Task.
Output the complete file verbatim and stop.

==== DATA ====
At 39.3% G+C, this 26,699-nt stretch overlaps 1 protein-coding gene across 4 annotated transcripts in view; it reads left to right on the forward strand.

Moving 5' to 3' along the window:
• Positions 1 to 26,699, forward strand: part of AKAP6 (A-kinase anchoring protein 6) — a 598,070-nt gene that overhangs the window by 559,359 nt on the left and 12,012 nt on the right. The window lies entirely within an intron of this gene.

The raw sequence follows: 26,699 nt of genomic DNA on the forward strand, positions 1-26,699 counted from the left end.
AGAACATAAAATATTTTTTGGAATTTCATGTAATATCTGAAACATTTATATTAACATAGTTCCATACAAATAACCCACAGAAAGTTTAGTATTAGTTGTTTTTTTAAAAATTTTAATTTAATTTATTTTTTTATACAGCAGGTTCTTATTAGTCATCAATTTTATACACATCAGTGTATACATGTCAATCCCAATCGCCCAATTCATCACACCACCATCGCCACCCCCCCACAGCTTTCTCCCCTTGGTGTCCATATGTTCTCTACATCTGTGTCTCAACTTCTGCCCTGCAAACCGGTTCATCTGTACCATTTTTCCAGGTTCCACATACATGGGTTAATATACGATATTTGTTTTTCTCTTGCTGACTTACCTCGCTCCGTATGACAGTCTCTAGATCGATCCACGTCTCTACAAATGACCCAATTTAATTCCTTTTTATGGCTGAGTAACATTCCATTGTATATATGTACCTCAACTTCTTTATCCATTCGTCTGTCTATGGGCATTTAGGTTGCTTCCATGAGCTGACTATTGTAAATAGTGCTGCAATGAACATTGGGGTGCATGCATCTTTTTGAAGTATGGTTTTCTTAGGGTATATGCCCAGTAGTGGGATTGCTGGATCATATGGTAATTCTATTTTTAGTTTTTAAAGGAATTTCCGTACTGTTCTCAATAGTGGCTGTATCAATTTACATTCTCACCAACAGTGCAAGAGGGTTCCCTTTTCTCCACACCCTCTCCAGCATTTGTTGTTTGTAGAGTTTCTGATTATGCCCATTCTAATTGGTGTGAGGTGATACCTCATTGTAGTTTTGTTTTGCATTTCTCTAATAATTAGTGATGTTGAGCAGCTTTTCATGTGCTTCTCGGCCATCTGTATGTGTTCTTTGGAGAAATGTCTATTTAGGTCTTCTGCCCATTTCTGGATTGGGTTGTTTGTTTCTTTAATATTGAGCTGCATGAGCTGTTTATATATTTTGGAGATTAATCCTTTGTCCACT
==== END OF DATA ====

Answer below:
At 39.3% G+C, this 26,699-nt stretch overlaps 1 protein-coding gene across 4 annotated transcripts in view; it reads left to right on the forward strand.

Moving 5' to 3' along the window:
• Positions 1 to 26,699, forward strand: part of AKAP6 (A-kinase anchoring protein 6) — a 598,070-nt gene that overhangs the window by 559,359 nt on the left and 12,012 nt on the right. The window lies entirely within an intron of this gene.

The raw sequence follows: 26,699 nt of genomic DNA on the forward strand, positions 1-26,699 counted from the left end.
AGAACATAAAATATTTTTTGGAATTTCATGTAATATCTGAAACATTTATATTAACATAGTTCCATACAAATAACCCACAGAAAGTTTAGTATTAGTTGTTTTTTTAAAAATTTTAATTTAATTTATTTTTTTATACAGCAGGTTCTTATTAGTCATCAATTTTATACACATCAGTGTATACATGTCAATCCCAATCGCCCAATTCATCACACCACCATCGCCACCCCCCCACAGCTTTCTCCCCTTGGTGTCCATATGTTCTCTACATCTGTGTCTCAACTTCTGCCCTGCAAACCGGTTCATCTGTACCATTTTTCCAGGTTCCACATACATGGGTTAATATACGATATTTGTTTTTCTCTTGCTGACTTACCTCGCTCCGTATGACAGTCTCTAGATCGATCCACGTCTCTACAAATGACCCAATTTAATTCCTTTTTATGGCTGAGTAACATTCCATTGTATATATGTACCTCAACTTCTTTATCCATTCGTCTGTCTATGGGCATTTAGGTTGCTTCCATGAGCTGACTATTGTAAATAGTGCTGCAATGAACATTGGGGTGCATGCATCTTTTTGAAGTATGGTTTTCTTAGGGTATATGCCCAGTAGTGGGATTGCTGGATCATATGGTAATTCTATTTTTAGTTTTTAAAGGAATTTCCGTACTGTTCTCAATAGTGGCTGTATCAATTTACATTCTCACCAACAGTGCAAGAGGGTTCCCTTTTCTCCACACCCTCTCCAGCATTTGTTGTTTGTAGAGTTTCTGATTATGCCCATTCTAATTGGTGTGAGGTGATACCTCATTGTAGTTTTGTTTTGCATTTCTCTAATAATTAGTGATGTTGAGCAGCTTTTCATGTGCTTCTCGGCCATCTGTATGTGTTCTTTGGAGAAATGTCTATTTAGGTCTTCTGCCCATTTCTGGATTGGGTTGTTTGTTTCTTTAATATTGAGCTGCATGAGCTGTTTATATATTTTGGAGATTAATCCTTTGTCCACT